Discover more from India’s Notebook
"Black girl, with the Black girl hair"
an emotional response to Halle Bailey's song Angel, Queen Charlotte, and the Disney show "Saturdays"
As a Black woman, my hair is a statement. It’s my crown, a form of expression. It can be seen as political, it can reflect my mood or stage of life. Enslaved Black women would weave escape maps into the designs of cornrows or hide rice seeds in between each strand. It’s never “just hair.”
I love wearing my hair naturally now, and for a long time as a child, I was indifferent about it (unless it involved me actually getting it washed and styled - I was, and still am, very tender headed!) But there was a long middle of my childhood and teenager-hood where my hair felt cumbersome. I was fighting against it to do what my peers were doing. To me, my “afro-puffs” felt childish next to my friends long and straightened tresses. So when I discovered these three pieces of art, I had emotional reactions to all of them:
Halle Bailey’s debut solo single Angel:
I have been a fan of the Bailey sisters for about a decade now. Halle’s melodies, range, lyricism, and pure tone have always evoked emotion in me. When she was cast as Ariel in the live-action version of The Little Mermaid, I felt so excited for everyone to see and hear what I’ve always heard in her voice. The director himself, Rob Marshall, said she set the bar so high, that no one else could reach it. Halle was met with lots of backlash at this casting choice. She wasn’t picked to be Ariel because she is Black, but the received backlash because of this. Halle says her debut song is a culmination of her thoughts during that time and affirmations she tells herself as she figures life out. This is truly a song I wish I had growing up, and I’m glad I have it now. As she sings about sun-kissed skin, being a masterpiece, being a ‘Black girl with the Black girl hair’, I think this song will resonate with Black girls who may be reaching a point in their life when they feel uncomfortable in their skin and hair. Even if you aren’t Black, this is still a song to enjoy from the beauty and positivity alone - she is filling a much needed gap of empowering, uplifting, heartfelt ballads. Give it a listen!
Executive Produced my Marsai Martin and Norman Vance Jr., this is a show that I enjoy watching as a 31-year-old women that I wish I had 20 years ago. It’s about three best friends who spend their Saturdays at a skating rink with the same name. It’s a cute, family show, beautifully nostalgic for me, the animated scenes reminiscent of Lizzie McGuire, and the parents, Golden Brooks and Omar Gooding, icons in their own right from 90/00s sitcoms. The main characters played by Daria Johns, Danielle Jalade, and Peyton Basnight, wear their hair in locs, braids with heart-sculpted baby hairs, and beautiful, fluffy afros. I can specifically remember the days when my friends and I would head out to the skating rink on Saturdays. I would try to get my own afro-puffs gelled down to look sleek and, in my eyes, sophisticated. I would feel self-conscious when the hair ties inevitably popped and bobby pins would snap open, my hair too thick for it all. Had I had a show like this when I was younger, I would’ve felt proud to wear my afro in all of thickness, without feeling like I needed to chemically straighten my hair or sleek it down to feel beautiful.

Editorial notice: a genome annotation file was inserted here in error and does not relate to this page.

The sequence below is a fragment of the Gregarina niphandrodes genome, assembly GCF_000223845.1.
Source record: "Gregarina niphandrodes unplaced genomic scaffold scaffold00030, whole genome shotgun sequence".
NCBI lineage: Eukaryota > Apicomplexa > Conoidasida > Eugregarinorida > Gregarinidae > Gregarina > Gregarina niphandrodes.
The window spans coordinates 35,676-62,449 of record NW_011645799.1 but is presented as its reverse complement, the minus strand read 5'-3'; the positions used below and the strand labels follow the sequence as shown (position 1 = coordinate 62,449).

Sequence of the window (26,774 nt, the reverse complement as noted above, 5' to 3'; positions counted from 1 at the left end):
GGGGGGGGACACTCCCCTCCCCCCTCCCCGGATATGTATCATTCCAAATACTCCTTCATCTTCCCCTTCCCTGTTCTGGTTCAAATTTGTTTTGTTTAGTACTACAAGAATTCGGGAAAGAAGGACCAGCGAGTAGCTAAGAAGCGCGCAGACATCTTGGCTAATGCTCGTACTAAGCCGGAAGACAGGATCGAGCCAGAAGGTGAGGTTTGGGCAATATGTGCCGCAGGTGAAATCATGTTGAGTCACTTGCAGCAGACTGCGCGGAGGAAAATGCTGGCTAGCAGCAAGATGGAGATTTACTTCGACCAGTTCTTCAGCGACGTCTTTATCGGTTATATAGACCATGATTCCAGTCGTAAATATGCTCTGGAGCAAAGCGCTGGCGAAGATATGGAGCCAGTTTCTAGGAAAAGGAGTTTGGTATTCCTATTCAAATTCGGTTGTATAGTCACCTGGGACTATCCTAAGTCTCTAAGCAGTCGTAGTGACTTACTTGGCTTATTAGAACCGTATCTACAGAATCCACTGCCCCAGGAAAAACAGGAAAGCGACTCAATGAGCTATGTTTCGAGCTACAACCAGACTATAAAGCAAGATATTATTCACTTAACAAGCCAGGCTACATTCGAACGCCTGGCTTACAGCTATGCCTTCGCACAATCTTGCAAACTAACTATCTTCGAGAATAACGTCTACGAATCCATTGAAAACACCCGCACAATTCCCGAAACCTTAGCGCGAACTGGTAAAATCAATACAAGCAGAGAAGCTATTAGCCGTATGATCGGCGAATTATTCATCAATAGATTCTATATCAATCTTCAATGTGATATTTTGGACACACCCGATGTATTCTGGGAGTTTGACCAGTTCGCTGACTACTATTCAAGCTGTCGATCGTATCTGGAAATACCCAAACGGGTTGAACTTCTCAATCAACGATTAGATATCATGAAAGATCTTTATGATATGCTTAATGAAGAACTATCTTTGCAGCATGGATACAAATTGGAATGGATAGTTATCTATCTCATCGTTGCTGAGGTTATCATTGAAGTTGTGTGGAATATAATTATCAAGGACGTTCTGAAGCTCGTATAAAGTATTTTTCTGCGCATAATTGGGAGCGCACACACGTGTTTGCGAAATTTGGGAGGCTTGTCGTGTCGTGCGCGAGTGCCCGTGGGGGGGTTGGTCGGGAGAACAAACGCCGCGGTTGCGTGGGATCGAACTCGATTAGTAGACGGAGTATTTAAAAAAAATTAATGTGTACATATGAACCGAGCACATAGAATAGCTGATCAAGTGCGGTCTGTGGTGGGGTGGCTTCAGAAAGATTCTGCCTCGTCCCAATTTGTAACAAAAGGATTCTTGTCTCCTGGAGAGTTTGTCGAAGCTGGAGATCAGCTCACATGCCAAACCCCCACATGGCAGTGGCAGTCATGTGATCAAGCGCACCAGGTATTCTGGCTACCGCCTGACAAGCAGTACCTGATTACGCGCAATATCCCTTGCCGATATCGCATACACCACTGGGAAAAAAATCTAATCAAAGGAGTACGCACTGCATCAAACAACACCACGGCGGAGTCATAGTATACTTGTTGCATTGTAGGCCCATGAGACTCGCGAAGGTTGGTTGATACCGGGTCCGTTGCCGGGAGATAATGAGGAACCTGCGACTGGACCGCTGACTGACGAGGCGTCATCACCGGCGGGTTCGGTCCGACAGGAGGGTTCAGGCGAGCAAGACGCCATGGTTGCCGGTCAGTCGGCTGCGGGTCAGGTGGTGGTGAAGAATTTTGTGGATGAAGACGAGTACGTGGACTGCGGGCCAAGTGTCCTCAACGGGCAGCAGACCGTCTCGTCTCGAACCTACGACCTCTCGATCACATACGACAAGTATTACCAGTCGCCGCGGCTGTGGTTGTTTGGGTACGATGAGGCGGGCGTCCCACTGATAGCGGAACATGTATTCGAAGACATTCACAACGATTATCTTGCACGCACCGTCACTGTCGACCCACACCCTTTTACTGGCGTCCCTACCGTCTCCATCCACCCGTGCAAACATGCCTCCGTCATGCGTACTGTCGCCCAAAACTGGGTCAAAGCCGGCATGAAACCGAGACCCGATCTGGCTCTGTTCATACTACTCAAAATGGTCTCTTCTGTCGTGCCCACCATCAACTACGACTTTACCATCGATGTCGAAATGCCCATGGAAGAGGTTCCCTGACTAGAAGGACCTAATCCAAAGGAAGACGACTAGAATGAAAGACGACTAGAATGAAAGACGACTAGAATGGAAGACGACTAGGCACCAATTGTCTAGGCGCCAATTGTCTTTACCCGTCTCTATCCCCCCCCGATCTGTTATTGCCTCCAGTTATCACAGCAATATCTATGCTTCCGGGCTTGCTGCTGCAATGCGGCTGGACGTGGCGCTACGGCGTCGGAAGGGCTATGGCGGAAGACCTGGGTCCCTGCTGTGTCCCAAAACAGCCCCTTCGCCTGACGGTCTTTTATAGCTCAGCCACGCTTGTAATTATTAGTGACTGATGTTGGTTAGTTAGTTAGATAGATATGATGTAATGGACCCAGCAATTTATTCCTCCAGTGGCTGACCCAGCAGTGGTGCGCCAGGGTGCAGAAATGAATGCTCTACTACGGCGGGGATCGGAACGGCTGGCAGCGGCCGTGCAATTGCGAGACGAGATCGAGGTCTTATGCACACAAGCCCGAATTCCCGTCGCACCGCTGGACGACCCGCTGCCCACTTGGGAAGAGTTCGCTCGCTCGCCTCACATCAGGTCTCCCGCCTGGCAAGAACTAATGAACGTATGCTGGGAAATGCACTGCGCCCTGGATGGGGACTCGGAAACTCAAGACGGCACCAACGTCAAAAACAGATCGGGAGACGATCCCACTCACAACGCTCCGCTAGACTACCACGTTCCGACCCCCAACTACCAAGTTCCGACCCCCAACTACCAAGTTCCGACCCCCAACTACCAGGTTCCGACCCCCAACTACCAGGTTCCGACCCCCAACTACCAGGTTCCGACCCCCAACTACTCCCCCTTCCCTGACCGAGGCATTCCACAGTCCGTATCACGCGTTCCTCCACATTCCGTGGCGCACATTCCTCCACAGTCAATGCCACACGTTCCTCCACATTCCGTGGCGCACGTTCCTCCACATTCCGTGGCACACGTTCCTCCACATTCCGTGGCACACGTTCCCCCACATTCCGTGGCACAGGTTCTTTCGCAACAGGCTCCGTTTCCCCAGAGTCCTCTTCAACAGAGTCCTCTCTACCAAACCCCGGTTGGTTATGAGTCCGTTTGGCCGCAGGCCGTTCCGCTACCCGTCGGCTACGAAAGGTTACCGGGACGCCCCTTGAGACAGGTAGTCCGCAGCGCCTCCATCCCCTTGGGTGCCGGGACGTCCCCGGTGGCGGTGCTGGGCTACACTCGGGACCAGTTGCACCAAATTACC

Obviously, this one is not for kids and I probably wouldn’t have been allowed to watch it as one, but seeing it as an adult healed the way I saw my hair as a child. For a brief period of time, I danced ballet. My mom would brush my hair down and I would wear a headscarf the entire time in the car until we arrived at the ballet studio downtown, only taking it off before getting out of the car, setting my hair into the sleekest bun possible. At the end of each rehearsal, the studio would be steamy and hot, our cheeks red, and you guessed it, my hair would be back “frizzy.” I would hate to look in the mirror and see how frizzy my hair and eyebrows were against everyone else’s still sleek and tight buns.
Enter Queen Charlotte. Seeing India (!!!) Amarteifio’s loosely wore bun or intricately braided hairstyles in her ball gowns made me realize that this hairstyle, this hair, can be just as formal as a sleek, straighter style. I didn’t even realize I was carrying that emotional baggage until she appeared on the screen. It inspired me to buy some formal hair jewelry for my own hair and afro-textured bun.
I know the word “representation” gets thrown around a lot. Most of the time it is genuine, or at the very least, done with good intentions, but maybe some people feel like it’s pointless or inauthentic, but it can really make a difference in how a child sees themselves and others. I write middle grade and young adult stories to give teens and pre-teens the stories I wish I had when I was younger. This is how, hearing an anthem celebrating Black hair, a show about a Black girl preteen best friend group, and a Netflix show about Black royalty, made me feel about my 12-year-old self, as a 31-year-old woman.